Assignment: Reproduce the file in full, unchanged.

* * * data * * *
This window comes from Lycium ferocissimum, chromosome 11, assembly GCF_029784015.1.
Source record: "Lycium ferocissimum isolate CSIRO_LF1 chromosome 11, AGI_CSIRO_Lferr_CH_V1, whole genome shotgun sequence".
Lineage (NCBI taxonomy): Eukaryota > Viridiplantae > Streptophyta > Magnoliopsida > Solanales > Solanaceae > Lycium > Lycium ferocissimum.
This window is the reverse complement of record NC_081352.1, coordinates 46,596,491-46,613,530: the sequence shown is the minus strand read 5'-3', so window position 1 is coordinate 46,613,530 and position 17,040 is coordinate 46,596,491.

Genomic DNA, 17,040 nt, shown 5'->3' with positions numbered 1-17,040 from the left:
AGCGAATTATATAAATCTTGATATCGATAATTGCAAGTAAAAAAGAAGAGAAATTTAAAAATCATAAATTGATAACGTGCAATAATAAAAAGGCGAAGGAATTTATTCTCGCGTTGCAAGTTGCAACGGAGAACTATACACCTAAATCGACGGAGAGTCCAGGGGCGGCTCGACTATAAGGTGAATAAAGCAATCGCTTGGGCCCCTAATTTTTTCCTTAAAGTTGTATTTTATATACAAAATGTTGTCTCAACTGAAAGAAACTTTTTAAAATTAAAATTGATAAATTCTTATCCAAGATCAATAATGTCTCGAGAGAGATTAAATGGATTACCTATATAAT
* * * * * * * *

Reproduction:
This window comes from Lycium ferocissimum, chromosome 11, assembly GCF_029784015.1.
Source record: "Lycium ferocissimum isolate CSIRO_LF1 chromosome 11, AGI_CSIRO_Lferr_CH_V1, whole genome shotgun sequence".
Lineage (NCBI taxonomy): Eukaryota > Viridiplantae > Streptophyta > Magnoliopsida > Solanales > Solanaceae > Lycium > Lycium ferocissimum.
This window is the reverse complement of record NC_081352.1, coordinates 46,596,491-46,613,530: the sequence shown is the minus strand read 5'-3', so window position 1 is coordinate 46,613,530 and position 17,040 is coordinate 46,596,491.

Genomic DNA, 17,040 nt, shown 5'->3' with positions numbered 1-17,040 from the left:
AGCGAATTATATAAATCTTGATATCGATAATTGCAAGTAAAAAAGAAGAGAAATTTAAAAATCATAAATTGATAACGTGCAATAATAAAAAGGCGAAGGAATTTATTCTCGCGTTGCAAGTTGCAACGGAGAACTATACACCTAAATCGACGGAGAGTCCAGGGGCGGCTCGACTATAAGGTGAATAAAGCAATCGCTTGGGCCCCTAATTTTTTCCTTAAAGTTGTATTTTATATACAAAATGTTGTCTCAACTGAAAGAAACTTTTTAAAATTAAAATTGATAAATTCTTATCCAAGATCAATAATGTCTCGAGAGAGATTAAATGGATTACCTATATAAT